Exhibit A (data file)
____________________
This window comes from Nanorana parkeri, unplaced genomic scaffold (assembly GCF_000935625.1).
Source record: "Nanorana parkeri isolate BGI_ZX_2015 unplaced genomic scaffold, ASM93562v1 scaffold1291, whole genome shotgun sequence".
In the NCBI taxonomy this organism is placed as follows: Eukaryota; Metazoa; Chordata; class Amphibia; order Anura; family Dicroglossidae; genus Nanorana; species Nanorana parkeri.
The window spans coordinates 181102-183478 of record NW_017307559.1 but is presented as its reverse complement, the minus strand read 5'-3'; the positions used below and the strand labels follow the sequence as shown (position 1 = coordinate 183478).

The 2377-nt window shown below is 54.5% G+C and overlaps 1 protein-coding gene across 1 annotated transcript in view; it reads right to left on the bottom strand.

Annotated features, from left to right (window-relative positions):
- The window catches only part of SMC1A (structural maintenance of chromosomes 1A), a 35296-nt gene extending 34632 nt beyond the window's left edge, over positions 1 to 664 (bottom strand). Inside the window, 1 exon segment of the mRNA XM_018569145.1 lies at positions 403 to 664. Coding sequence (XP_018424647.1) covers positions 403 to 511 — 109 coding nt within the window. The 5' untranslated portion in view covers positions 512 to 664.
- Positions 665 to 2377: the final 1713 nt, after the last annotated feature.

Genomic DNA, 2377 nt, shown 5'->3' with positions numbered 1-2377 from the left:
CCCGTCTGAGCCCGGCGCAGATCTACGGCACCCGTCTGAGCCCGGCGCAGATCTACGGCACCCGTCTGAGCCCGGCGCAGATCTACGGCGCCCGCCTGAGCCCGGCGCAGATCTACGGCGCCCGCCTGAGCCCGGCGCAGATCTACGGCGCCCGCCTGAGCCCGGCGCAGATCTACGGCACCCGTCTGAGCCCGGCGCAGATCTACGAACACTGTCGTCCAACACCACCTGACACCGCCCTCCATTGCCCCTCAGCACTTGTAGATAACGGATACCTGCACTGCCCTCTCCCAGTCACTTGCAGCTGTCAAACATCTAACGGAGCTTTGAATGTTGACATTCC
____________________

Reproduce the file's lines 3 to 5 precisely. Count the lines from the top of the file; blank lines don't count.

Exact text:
In the NCBI taxonomy this organism is placed as follows: Eukaryota; Metazoa; Chordata; class Amphibia; order Anura; family Dicroglossidae; genus Nanorana; species Nanorana parkeri.
The window spans coordinates 181102-183478 of record NW_017307559.1 but is presented as its reverse complement, the minus strand read 5'-3'; the positions used below and the strand labels follow the sequence as shown (position 1 = coordinate 183478).

The 2377-nt window shown below is 54.5% G+C and overlaps 1 protein-coding gene across 1 annotated transcript in view; it reads right to left on the bottom strand.